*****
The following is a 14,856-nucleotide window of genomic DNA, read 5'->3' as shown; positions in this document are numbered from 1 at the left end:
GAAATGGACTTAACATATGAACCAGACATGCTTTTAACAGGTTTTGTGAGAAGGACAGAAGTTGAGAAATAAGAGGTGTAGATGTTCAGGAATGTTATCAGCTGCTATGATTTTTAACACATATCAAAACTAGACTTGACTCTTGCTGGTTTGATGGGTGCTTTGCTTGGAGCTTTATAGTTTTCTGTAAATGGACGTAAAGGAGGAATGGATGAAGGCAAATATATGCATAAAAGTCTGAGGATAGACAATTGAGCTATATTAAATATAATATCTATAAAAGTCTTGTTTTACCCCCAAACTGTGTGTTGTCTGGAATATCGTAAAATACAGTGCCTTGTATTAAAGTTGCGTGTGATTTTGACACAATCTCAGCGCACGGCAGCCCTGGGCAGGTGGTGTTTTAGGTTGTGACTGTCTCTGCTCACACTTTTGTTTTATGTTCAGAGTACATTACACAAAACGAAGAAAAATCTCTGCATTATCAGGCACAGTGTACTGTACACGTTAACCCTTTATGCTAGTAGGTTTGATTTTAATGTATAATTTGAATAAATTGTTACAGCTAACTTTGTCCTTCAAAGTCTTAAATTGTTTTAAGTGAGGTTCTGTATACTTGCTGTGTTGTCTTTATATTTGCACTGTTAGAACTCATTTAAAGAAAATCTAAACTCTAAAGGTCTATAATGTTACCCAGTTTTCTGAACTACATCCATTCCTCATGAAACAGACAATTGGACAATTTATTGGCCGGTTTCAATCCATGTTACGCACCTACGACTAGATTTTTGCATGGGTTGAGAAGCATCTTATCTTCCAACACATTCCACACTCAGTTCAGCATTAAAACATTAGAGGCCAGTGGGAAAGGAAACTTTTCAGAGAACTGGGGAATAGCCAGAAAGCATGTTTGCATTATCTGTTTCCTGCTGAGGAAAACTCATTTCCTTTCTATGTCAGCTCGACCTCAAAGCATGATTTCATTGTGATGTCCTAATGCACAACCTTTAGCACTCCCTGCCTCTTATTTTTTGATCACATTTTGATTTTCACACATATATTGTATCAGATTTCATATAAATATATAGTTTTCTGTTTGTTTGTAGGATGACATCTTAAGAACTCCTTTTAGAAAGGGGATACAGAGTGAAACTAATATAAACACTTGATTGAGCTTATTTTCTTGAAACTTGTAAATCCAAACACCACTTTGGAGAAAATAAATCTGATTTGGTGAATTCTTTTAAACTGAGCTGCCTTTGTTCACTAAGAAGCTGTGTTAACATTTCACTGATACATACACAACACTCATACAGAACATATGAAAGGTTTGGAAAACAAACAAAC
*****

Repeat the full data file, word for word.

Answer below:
The following is a 14,856-nucleotide window of genomic DNA, read 5'->3' as shown; positions in this document are numbered from 1 at the left end:
GAAATGGACTTAACATATGAACCAGACATGCTTTTAACAGGTTTTGTGAGAAGGACAGAAGTTGAGAAATAAGAGGTGTAGATGTTCAGGAATGTTATCAGCTGCTATGATTTTTAACACATATCAAAACTAGACTTGACTCTTGCTGGTTTGATGGGTGCTTTGCTTGGAGCTTTATAGTTTTCTGTAAATGGACGTAAAGGAGGAATGGATGAAGGCAAATATATGCATAAAAGTCTGAGGATAGACAATTGAGCTATATTAAATATAATATCTATAAAAGTCTTGTTTTACCCCCAAACTGTGTGTTGTCTGGAATATCGTAAAATACAGTGCCTTGTATTAAAGTTGCGTGTGATTTTGACACAATCTCAGCGCACGGCAGCCCTGGGCAGGTGGTGTTTTAGGTTGTGACTGTCTCTGCTCACACTTTTGTTTTATGTTCAGAGTACATTACACAAAACGAAGAAAAATCTCTGCATTATCAGGCACAGTGTACTGTACACGTTAACCCTTTATGCTAGTAGGTTTGATTTTAATGTATAATTTGAATAAATTGTTACAGCTAACTTTGTCCTTCAAAGTCTTAAATTGTTTTAAGTGAGGTTCTGTATACTTGCTGTGTTGTCTTTATATTTGCACTGTTAGAACTCATTTAAAGAAAATCTAAACTCTAAAGGTCTATAATGTTACCCAGTTTTCTGAACTACATCCATTCCTCATGAAACAGACAATTGGACAATTTATTGGCCGGTTTCAATCCATGTTACGCACCTACGACTAGATTTTTGCATGGGTTGAGAAGCATCTTATCTTCCAACACATTCCACACTCAGTTCAGCATTAAAACATTAGAGGCCAGTGGGAAAGGAAACTTTTCAGAGAACTGGGGAATAGCCAGAAAGCATGTTTGCATTATCTGTTTCCTGCTGAGGAAAACTCATTTCCTTTCTATGTCAGCTCGACCTCAAAGCATGATTTCATTGTGATGTCCTAATGCACAACCTTTAGCACTCCCTGCCTCTTATTTTTTGATCACATTTTGATTTTCACACATATATTGTATCAGATTTCATATAAATATATAGTTTTCTGTTTGTTTGTAGGATGACATCTTAAGAACTCCTTTTAGAAAGGGGATACAGAGTGAAACTAATATAAACACTTGATTGAGCTTATTTTCTTGAAACTTGTAAATCCAAACACCACTTTGGAGAAAATAAATCTGATTTGGTGAATTCTTTTAAACTGAGCTGCCTTTGTTCACTAAGAAGCTGTGTTAACATTTCACTGATACATACACAACACTCATACAGAACATATGAAAGGTTTGGAAAACAAACAAAC